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BSG multi-society guidance on further recovery of endoscopy services during the post-pandemic phase of COVID-19

Updated on: 26 Aug 2020   First published on 26 Aug 2020

Introduction

In March 2020, the BSG advised a pause in endoscopic services for all but emergency and essential procedures, to protect patients and the workforce and permit time to plan service reconfiguration (1) Five weeks later, guidance for resuming endoscopy in the early recovery/deceleration phase of the pandemic was published (2), based on consensus opinion and review of the available evidence at the time, acknowledging that some data was inconclusive or conflicting. This received positive feedback from members and endoscopy services but it was clear from this, and from the results of the subsequent JAG-BSG survey of endoscopy services in the UK (4) that there are still aspects of ‘COVID-minimised’ endoscopy that require further clarification if services are to recover further while maintaining patient and staff safety. These include:

  • importance of pre-procedure patient testing for SARS-CoV-2
  • self-isolation and/or social distancing pre-endoscopy
  • levels of PPE required for upper and lower GI endoscopy
  • necessity for room downtime between procedures

These are the major limitations to further recovery of endoscopy capacity.

In recent weeks, endoscopy services have recovered to approximately 40-50% of pre-COVID-19 activity levels. After almost 6 months of very low levels of activity, there is a considerable backlog of patients awaiting diagnostic endoscopy in all parts of the UK. Furthermore, there is growing appreciation that the risks of serious unintended harm from delayed diagnosis, particularly of malignancy, likely outweigh the risks of peri-endoscopic transmission of COVID-19.

In view of this, the growing evidence-base and understanding of COVID-19 infection and the declining prevalence of the infection, the BSG, together with partner societies, has developed further guidance. As with previous guidance, the following caveats must be borne in mind:

1) A great deal more is now known about COVID-19 compared to the start of the pandemic but the situation remains dynamic and levels of viral prevalence and infection across the UK will vary across regions and over time.

2) The statements here are recommendations based on the current low prevalence of the virus in the UK. There may be regional ‘hotspots’ of infection over time and all endoscopy units should interpret the guidance in the context of their local situation at any given time, taking advice from Infection Prevention and Control (IPC) teams and Public Health departments. These statements would not apply, for example, in areas with sustained community transmission. Should this be the case, previously issued BSG guidance remains applicable. (2,3)

3) When interpreting this guidance, other factors relevant to risks of severe outcomes from COVID-19 must be taken into account, including the demographics and health of both the local patient population and workforce: safety for all remains paramount.

4) Readers are strongly advised to read the full version of this guidance where discussion of the evidence and rationale for the statements can be found.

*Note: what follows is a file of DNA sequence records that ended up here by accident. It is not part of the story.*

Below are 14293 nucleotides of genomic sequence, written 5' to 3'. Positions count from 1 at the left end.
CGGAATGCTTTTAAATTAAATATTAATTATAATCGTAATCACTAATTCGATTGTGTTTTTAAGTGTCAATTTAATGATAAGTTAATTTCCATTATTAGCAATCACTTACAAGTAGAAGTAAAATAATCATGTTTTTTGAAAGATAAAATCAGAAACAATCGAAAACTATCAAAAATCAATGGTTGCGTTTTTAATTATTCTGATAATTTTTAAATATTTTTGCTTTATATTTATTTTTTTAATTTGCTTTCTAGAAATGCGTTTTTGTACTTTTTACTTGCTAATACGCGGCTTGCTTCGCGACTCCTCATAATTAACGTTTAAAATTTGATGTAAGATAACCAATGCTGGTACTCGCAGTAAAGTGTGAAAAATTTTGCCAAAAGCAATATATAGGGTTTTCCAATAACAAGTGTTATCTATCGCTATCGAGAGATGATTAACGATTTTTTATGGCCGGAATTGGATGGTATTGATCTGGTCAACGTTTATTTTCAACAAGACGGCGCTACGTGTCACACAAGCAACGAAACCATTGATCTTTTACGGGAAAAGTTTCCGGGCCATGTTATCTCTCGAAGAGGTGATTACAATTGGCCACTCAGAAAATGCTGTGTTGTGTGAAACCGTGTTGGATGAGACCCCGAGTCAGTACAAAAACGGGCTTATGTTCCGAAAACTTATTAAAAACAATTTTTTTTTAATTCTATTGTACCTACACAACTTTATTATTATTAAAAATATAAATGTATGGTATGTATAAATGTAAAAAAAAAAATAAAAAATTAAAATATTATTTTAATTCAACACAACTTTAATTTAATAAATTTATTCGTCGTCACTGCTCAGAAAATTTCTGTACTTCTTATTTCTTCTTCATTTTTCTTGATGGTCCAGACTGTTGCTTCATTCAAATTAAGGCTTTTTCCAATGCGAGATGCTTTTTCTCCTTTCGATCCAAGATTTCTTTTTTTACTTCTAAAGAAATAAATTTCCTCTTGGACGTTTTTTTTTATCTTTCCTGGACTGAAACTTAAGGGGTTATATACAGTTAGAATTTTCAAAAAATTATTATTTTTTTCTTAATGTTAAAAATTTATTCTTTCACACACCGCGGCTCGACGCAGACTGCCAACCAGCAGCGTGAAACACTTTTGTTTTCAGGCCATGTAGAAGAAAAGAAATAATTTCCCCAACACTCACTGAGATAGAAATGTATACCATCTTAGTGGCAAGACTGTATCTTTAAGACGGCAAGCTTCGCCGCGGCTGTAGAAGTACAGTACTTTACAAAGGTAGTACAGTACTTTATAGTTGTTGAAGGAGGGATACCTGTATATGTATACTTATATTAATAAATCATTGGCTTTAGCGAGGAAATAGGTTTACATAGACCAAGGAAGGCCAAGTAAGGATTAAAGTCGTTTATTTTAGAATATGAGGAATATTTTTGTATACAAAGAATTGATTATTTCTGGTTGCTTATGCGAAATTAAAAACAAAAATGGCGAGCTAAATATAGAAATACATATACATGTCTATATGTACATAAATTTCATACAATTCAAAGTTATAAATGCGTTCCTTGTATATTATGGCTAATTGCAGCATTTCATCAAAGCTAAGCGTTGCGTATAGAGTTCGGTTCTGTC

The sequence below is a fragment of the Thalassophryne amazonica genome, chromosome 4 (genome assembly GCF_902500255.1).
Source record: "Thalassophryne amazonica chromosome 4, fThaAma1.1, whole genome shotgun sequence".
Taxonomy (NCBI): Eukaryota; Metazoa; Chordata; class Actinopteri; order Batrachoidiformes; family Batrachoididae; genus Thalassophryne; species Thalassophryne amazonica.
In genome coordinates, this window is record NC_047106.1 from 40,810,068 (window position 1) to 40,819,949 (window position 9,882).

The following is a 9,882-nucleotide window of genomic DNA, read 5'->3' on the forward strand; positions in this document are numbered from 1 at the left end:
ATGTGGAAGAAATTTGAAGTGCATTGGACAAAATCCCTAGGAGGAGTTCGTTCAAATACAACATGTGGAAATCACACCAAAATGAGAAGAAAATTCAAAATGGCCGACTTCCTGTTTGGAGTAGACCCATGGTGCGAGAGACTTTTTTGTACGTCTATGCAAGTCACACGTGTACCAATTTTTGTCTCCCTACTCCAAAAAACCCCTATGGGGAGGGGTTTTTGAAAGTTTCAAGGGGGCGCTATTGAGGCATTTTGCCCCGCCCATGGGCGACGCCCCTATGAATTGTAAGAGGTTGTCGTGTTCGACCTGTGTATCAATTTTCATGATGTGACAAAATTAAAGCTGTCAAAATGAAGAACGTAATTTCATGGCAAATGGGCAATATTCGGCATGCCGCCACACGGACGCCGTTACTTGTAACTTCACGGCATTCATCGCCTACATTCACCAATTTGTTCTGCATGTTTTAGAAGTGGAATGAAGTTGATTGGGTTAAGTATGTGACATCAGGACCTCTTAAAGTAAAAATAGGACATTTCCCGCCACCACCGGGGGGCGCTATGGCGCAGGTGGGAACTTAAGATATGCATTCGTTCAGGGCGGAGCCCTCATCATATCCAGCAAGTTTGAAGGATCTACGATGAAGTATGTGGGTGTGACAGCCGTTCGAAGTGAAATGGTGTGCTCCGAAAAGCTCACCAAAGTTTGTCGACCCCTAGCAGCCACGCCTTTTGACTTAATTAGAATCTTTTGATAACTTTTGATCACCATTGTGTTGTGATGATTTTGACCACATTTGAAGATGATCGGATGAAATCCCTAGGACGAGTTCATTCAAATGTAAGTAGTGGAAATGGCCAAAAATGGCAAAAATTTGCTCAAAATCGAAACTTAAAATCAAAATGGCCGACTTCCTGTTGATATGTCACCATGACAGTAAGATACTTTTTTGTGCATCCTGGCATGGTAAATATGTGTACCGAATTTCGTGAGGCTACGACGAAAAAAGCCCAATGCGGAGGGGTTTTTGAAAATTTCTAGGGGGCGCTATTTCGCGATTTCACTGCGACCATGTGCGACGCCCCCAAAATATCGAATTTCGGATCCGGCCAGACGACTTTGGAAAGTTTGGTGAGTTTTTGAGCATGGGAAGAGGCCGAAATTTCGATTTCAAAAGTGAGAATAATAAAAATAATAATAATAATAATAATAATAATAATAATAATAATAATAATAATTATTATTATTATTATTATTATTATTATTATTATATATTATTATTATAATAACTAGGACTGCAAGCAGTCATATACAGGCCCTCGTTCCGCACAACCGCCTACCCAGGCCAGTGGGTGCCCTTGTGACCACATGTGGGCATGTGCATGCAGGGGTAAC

This guidance will be kept under review and subject to change as further evidence becomes available.

The aim of this guidance is to focus on infection prevention strategies related to endoscopy and achieve consensus around the best strategies to keep patients and staff safe as endoscopy work flow increases.

Methods

This guidance was developed using a modified Delphi consensus process under the auspices of the BSG Endoscopy committee (BSGE) with involvement of 17 key opinion leaders representing BSG, BSGNA, JAG, AUGIS, ACPGBI and PSGBI. A level of 80% agreement was chosen to represent consensus on a statement. The full list of participants and details of the Delphi process can be found in the extended version of this guidance.

Results

At the end of the Delphi process, consensus was achieved for 14 out of original 19 statements. The statements are divided into three broad domains:

Section 1

Nature of endoscopic procedures and risks of transmission of SARS-CoV-2

1)Upper GI endoscopic procedures carry a risk of transmission of infection when performed in unselected populations and without personal protective equipment (PPE)
Strongly agree (81.3%); agree (6.3%); neither agree nor disagree (0%); disagree (6.3%); strongly disagree (6.3%)

2) Lower GI endoscopic procedures carry a relatively lower risk of transmission of infection given the limited evidence for faecal-oral transmission of the virus
Strongly agree (64.7%); agree (35.3%); neither agree nor disagree (0%); disagree (0%); strongly disagree (0%)

3)  Enhanced PPE is not required for lower GI procedures if the patient has had a negative symptom screen and no history of exposure
Strongly agree (43.8%); agree (37.5%); neither agree nor disagree (0%); disagree (12.5%); strongly disagree (6.3%)

4) Standard PPE may be adequate for all endoscopic procedures if the patient has had a negative symptom screen, no history of exposure and has tested negative for infection in the preceding 48-72 hours
Strongly agree (41.2%); agree (58.8%); neither agree nor disagree (0%); disagree (0%); strongly disagree (0%)

Section 2

Strategies to minimise risk of transmission of SARS-CoV-2 to patients and staff in Endoscopy departments

5) Obtaining a clinical history from patients (symptoms/exposure risk) 3 to 7 days pre-procedure enables risk stratification of patients to focus testing resources and consideration of alternative tests in high risk patients
Strongly agree (43.8%); agree (37.5%); neither agree nor disagree (0%); disagree (12.5%); strongly disagree (6.3%)

6) If patients are screened (3-7 days) and tested (1-3 days) in advance of their procedure, then social distancing for 7-14 days pre-endoscopy is of little additional benefit.